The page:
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Benchcoat

Dear Reader,

I keep meaning to get around to showing the world which way up benchcoat should go, for those of you who do not know it is a simple but important matter when working with open radioactive sources. All fumehoods and trays should have a water proof layer at the bottom which has an absorbent side upwards. The idea is that any droplets spilled will be absorbed into the absorbent layer and will not be able to pass downwards.

One way of doing this is to wrap a plastic tray in a plastic bag, then you place in the tray a pad of paper towel like matter. If you spill liquid then it will be rapidly absorbed and will not be mobile. If you leave out the plastic bag then you can contaminate your plastic tray, while if you leave out the paper towel then the contamination can spread when the droplet whizzes around like an ice skater.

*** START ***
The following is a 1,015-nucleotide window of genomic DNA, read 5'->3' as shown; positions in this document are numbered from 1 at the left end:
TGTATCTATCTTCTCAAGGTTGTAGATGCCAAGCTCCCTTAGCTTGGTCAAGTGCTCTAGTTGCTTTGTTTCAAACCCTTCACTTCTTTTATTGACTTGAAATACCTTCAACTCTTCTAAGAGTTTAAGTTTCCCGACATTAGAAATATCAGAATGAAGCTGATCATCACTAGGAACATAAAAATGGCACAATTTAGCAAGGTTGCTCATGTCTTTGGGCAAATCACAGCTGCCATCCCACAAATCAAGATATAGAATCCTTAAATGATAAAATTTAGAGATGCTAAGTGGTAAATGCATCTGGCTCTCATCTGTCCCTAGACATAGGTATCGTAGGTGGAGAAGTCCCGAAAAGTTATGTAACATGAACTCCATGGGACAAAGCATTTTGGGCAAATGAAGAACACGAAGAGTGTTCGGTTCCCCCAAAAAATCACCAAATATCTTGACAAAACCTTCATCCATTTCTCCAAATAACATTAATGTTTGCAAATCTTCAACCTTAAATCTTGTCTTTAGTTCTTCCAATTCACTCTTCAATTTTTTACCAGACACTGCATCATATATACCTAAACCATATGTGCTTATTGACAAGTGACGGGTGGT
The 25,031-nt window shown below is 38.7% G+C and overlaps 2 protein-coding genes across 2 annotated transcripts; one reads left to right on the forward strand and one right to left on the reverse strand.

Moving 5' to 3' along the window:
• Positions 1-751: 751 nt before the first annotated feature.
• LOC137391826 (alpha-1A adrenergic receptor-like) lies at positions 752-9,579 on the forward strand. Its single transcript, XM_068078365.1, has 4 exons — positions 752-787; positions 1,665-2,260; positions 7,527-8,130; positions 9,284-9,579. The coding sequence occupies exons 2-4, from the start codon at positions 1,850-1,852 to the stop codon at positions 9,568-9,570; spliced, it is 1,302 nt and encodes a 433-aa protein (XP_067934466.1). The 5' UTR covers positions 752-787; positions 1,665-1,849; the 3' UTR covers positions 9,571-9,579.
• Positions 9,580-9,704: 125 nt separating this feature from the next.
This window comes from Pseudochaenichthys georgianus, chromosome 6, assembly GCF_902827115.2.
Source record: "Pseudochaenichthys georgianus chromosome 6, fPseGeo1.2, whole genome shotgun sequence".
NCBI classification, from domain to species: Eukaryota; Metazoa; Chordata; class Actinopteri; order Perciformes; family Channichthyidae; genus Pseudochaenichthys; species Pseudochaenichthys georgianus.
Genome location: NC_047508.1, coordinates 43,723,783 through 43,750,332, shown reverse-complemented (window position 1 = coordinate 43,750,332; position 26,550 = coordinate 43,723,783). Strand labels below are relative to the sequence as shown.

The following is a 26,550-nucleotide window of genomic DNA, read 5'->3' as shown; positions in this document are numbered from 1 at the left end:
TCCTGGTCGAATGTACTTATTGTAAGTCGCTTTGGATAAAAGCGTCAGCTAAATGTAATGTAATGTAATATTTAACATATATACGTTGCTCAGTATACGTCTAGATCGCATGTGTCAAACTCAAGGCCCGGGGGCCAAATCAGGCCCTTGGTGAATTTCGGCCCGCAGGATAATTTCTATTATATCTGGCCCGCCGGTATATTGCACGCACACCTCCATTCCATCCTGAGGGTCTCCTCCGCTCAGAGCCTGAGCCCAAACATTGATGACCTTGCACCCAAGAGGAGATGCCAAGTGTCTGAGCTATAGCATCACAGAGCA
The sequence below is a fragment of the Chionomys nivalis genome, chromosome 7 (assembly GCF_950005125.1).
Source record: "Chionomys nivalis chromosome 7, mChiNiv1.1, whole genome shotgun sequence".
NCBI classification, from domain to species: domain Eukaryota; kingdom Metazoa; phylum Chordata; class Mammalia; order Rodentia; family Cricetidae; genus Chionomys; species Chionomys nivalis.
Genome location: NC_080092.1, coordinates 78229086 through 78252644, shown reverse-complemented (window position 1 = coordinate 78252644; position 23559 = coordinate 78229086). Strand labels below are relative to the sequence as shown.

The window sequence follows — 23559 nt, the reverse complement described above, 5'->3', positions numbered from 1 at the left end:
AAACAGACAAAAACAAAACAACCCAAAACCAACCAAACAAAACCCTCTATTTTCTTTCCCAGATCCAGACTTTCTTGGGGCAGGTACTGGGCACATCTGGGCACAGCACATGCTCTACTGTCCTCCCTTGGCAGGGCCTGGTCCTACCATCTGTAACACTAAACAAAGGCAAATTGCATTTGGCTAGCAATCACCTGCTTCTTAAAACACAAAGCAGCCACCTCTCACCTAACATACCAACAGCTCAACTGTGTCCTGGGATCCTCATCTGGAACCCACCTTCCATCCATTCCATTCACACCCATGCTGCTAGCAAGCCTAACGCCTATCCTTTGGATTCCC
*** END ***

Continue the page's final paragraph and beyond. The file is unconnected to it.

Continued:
Now when I get the chance I will take a postage stamp sized bit of bench coat and I will put 20 or 50 microlitre drops of a blue dye on it, I will repeat the process with a stamp of bench coat the wrong way up. I intend to photograph the event to let you see what happens.

I will warn you that while bench coat might be great for radioactivity work it is not universally good, I would like to point out that while it is a anti-contamination feature it is a pro-fire thing. I have fought petrol fires in chemistry labs, and I have always been lucky that I was fighting a fire which was a pool of fuel on a hard and non flammable surface (tiled floors of fume hoods). I hold the view that a petrol fire on top of a pile of paper or in long dry grass would be a real snake in the grass and a pain in the neck. If you thought I was going to swear in my blog then I have to disappoint you !

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